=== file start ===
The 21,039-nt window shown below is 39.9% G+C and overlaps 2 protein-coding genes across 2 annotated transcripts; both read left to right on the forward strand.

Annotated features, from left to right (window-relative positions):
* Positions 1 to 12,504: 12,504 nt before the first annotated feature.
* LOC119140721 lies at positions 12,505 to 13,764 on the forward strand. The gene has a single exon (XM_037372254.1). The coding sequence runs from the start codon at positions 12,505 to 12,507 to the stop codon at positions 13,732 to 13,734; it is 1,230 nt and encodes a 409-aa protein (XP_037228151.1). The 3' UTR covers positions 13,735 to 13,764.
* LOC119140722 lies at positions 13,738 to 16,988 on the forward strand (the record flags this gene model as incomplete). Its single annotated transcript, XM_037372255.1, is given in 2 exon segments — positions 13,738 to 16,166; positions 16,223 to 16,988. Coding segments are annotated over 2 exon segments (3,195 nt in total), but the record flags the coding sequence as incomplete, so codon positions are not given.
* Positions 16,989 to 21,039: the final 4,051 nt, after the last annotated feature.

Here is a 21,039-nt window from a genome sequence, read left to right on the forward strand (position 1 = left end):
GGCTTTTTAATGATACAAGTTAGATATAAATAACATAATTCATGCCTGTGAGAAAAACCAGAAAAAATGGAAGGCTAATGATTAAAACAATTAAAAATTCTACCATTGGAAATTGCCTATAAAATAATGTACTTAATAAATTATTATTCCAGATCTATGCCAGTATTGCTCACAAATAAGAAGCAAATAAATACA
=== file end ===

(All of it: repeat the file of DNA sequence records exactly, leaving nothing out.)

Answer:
The 21,039-nt window shown below is 39.9% G+C and overlaps 2 protein-coding genes across 2 annotated transcripts; both read left to right on the forward strand.

Annotated features, from left to right (window-relative positions):
* Positions 1 to 12,504: 12,504 nt before the first annotated feature.
* LOC119140721 lies at positions 12,505 to 13,764 on the forward strand. The gene has a single exon (XM_037372254.1). The coding sequence runs from the start codon at positions 12,505 to 12,507 to the stop codon at positions 13,732 to 13,734; it is 1,230 nt and encodes a 409-aa protein (XP_037228151.1). The 3' UTR covers positions 13,735 to 13,764.
* LOC119140722 lies at positions 13,738 to 16,988 on the forward strand (the record flags this gene model as incomplete). Its single annotated transcript, XM_037372255.1, is given in 2 exon segments — positions 13,738 to 16,166; positions 16,223 to 16,988. Coding segments are annotated over 2 exon segments (3,195 nt in total), but the record flags the coding sequence as incomplete, so codon positions are not given.
* Positions 16,989 to 21,039: the final 4,051 nt, after the last annotated feature.

Here is a 21,039-nt window from a genome sequence, read left to right on the forward strand (position 1 = left end):
GGCTTTTTAATGATACAAGTTAGATATAAATAACATAATTCATGCCTGTGAGAAAAACCAGAAAAAATGGAAGGCTAATGATTAAAACAATTAAAAATTCTACCATTGGAAATTGCCTATAAAATAATGTACTTAATAAATTATTATTCCAGATCTATGCCAGTATTGCTCACAAATAAGAAGCAAATAAATACA